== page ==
They are in hard water and need to be kept in water with a GH of 6-8 and a KH of 2-4. Diluting the water with pure water is the only way to do so but you will likely see more deaths, as this dilution will cause them to molt, or at least attempt to. As mentioned above, a 10% water change would be a good starting point but you'll need to do a lot more to get that GH down. Might have to do that everyday for a week or more. You shouldn't do too much at one time or you risk a massive die off from shifting parameters too quickly. So 10% is usually a safe amount. You could even do the 10% for a few days, then follow up with a larger 20% wc. Just be sure to match temperature of fresh water going in with the temp of your tank water. Going by your water parameters, you'd need to cut that tap water with about 60% R/O, distilled or rainwater to get in an acceptable range for regular maintenance water changes. For all that, you might as well start using 100% R/O water and re-mineralizing it using a shrimp specific conditioner for your GH/KH. This way you'll know exactly what is in your water. Then a TDS pen becomes very useful. Also remember to always top off evaporated water with pure water, as minerals are always left behind that could build up if topping off with re-mineralized r/o or tap water.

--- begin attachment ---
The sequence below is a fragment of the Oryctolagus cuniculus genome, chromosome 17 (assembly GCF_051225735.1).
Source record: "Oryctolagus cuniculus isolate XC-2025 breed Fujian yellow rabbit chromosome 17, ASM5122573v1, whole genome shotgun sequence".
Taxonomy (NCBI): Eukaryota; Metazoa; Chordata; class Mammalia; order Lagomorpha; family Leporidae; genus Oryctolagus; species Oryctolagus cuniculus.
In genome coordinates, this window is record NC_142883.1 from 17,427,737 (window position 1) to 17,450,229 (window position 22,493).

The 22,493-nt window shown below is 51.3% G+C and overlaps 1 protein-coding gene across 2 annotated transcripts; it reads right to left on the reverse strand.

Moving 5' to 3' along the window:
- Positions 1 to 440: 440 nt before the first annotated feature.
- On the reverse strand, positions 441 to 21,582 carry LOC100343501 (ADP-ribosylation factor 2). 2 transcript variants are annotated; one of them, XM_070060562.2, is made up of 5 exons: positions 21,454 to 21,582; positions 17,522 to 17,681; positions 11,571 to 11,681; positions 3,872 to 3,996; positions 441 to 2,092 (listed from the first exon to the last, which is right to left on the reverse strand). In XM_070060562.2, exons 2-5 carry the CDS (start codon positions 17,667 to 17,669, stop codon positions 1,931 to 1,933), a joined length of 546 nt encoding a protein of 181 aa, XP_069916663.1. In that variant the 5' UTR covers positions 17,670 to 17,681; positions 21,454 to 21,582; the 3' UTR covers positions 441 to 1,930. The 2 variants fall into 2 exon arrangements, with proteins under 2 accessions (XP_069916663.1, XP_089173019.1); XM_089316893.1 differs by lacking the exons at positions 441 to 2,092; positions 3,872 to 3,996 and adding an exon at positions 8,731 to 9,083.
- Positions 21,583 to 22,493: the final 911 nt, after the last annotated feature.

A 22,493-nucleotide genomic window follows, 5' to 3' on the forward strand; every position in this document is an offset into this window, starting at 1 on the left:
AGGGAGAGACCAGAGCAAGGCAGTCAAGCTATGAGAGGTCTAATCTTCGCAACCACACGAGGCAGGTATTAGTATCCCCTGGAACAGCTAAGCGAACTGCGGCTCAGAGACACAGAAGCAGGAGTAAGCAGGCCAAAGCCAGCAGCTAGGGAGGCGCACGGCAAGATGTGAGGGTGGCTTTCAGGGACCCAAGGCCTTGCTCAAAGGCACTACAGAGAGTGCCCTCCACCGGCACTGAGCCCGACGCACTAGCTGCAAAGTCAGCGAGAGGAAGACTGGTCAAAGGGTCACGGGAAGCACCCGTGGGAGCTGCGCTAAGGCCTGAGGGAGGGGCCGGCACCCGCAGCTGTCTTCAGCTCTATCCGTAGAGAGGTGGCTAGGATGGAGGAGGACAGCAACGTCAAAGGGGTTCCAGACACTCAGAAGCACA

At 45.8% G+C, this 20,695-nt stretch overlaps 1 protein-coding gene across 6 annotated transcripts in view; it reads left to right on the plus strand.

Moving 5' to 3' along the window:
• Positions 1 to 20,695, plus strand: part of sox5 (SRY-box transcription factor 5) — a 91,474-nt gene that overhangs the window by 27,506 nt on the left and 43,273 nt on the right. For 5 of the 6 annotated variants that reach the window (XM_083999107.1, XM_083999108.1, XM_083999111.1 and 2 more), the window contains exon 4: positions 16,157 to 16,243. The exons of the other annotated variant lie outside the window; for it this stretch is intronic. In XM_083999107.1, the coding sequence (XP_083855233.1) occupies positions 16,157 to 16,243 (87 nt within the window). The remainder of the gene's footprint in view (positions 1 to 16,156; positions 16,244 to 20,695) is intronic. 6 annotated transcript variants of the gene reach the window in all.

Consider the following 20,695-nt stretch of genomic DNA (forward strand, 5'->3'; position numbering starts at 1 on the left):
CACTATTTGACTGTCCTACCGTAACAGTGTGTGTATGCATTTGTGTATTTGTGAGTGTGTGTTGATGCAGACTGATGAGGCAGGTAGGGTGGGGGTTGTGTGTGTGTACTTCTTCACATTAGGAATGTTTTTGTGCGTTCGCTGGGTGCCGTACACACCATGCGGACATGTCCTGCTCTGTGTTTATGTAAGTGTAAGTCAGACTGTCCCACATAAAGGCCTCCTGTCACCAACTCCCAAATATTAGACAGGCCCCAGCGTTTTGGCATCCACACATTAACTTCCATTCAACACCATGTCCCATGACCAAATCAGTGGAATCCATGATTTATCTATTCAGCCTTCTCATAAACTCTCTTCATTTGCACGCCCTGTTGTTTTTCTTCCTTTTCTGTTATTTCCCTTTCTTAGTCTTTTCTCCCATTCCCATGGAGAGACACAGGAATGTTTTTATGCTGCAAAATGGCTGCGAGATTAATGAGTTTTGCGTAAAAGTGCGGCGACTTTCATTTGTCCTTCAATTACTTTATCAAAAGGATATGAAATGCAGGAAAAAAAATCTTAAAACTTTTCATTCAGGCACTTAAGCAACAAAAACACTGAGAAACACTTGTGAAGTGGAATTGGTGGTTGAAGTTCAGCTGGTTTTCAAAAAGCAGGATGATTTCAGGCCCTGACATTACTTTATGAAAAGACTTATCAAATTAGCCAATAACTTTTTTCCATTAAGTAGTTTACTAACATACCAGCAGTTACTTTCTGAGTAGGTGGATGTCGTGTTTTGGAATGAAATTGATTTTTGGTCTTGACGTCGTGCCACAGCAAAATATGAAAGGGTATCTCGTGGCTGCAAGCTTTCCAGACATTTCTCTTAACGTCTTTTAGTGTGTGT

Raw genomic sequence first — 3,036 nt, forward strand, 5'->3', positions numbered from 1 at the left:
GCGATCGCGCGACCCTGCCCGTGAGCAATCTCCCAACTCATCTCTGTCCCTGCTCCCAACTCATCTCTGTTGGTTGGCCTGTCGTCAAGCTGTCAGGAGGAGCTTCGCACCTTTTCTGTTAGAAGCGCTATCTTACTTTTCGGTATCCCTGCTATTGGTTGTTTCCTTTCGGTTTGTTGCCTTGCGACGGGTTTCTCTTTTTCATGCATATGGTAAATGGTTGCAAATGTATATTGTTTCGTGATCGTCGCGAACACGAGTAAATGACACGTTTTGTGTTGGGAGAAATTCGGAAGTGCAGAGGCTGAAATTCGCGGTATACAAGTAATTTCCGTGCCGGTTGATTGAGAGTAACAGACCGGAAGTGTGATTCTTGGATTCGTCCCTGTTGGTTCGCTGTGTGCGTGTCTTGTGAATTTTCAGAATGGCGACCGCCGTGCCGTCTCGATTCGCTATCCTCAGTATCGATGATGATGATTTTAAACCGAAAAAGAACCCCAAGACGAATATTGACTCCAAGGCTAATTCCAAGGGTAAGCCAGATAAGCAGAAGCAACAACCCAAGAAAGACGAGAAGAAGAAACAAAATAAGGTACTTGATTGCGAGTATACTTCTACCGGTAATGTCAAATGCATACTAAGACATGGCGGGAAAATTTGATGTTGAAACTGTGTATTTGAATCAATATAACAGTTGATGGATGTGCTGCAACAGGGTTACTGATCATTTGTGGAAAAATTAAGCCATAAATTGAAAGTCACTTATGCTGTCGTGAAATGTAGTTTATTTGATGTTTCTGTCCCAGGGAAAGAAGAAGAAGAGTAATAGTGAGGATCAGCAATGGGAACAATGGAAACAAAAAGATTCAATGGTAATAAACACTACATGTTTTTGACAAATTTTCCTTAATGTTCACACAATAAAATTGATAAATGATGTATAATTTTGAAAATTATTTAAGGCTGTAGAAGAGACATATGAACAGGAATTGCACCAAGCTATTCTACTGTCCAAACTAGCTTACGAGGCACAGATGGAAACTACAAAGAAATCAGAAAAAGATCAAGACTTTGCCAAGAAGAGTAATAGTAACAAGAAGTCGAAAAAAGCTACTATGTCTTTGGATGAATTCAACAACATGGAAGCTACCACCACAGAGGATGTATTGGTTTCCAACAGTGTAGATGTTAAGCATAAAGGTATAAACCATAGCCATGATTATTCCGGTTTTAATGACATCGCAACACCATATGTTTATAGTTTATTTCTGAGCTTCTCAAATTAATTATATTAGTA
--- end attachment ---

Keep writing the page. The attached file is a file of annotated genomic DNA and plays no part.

7. ADA Amazonia Pros: Legendary substrate for planted tanks and for good reason, that's what is was designed for. In cases where plants rely on taking a majority of their nutrients via their roots, this substrate is the best choice. It requires very little effort on the aquarist's part other than providing sufficient light and stable CO2 levels. Cons: Expensive. Especially when trying to set up and maintain a rack full of shrimp tanks. Leeches ammonia for 8 weeks, sometimes longer. Cycling process is tedious if following the ADA way, not to mention wasteful of RO water (which should be used in a caridina tank from day 1). SL-Aqua Nature Pros: Maintains ideal parameters for bee shrimp because that is what this substrate was designed to do. Leeches very little ammonia, which is a good thing for those that don't have the patience to wait 2 1/2 to 3 months for their shrimp tank to cycle. Cost less than other substrates designed to do the same thing. "Fine" grain size is convenient for planting even the most delicate of stem plants like Rotala Indica. Also great for shallow rooted plants like HC, where there is less void between the grains that ultimately causes such plants to come un-anchored and float. Con: Carpeting plants and root feeders will need additional fertilizing sooner when compared directly to ADA Amazonia. That's the only con I can think of when comparing these two. Pretty much what Eric stated in his old post, just worded differently and coming from an objective source with no affiliation to SL-Aqua or it's partners.